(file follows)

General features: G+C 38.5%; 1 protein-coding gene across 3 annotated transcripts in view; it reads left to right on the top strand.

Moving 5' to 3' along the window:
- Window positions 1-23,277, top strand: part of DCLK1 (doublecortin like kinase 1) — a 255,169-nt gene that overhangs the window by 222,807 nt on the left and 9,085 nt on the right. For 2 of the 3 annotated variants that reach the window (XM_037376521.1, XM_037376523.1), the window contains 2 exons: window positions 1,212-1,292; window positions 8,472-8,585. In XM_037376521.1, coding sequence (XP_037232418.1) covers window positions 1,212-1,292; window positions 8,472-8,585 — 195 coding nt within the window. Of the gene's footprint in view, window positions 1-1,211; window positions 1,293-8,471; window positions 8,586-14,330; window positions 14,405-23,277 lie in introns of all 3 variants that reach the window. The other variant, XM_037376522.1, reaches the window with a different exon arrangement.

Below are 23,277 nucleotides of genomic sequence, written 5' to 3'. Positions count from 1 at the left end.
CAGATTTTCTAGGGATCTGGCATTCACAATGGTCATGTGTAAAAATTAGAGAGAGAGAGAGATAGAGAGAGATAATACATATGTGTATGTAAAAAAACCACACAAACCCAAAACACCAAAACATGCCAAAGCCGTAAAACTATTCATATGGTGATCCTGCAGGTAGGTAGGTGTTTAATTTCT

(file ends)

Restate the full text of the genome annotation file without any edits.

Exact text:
General features: G+C 38.5%; 1 protein-coding gene across 3 annotated transcripts in view; it reads left to right on the top strand.

Moving 5' to 3' along the window:
- Window positions 1-23,277, top strand: part of DCLK1 (doublecortin like kinase 1) — a 255,169-nt gene that overhangs the window by 222,807 nt on the left and 9,085 nt on the right. For 2 of the 3 annotated variants that reach the window (XM_037376521.1, XM_037376523.1), the window contains 2 exons: window positions 1,212-1,292; window positions 8,472-8,585. In XM_037376521.1, coding sequence (XP_037232418.1) covers window positions 1,212-1,292; window positions 8,472-8,585 — 195 coding nt within the window. Of the gene's footprint in view, window positions 1-1,211; window positions 1,293-8,471; window positions 8,586-14,330; window positions 14,405-23,277 lie in introns of all 3 variants that reach the window. The other variant, XM_037376522.1, reaches the window with a different exon arrangement.

Below are 23,277 nucleotides of genomic sequence, written 5' to 3'. Positions count from 1 at the left end.
CAGATTTTCTAGGGATCTGGCATTCACAATGGTCATGTGTAAAAATTAGAGAGAGAGAGAGATAGAGAGAGATAATACATATGTGTATGTAAAAAAACCACACAAACCCAAAACACCAAAACATGCCAAAGCCGTAAAACTATTCATATGGTGATCCTGCAGGTAGGTAGGTGTTTAATTTCT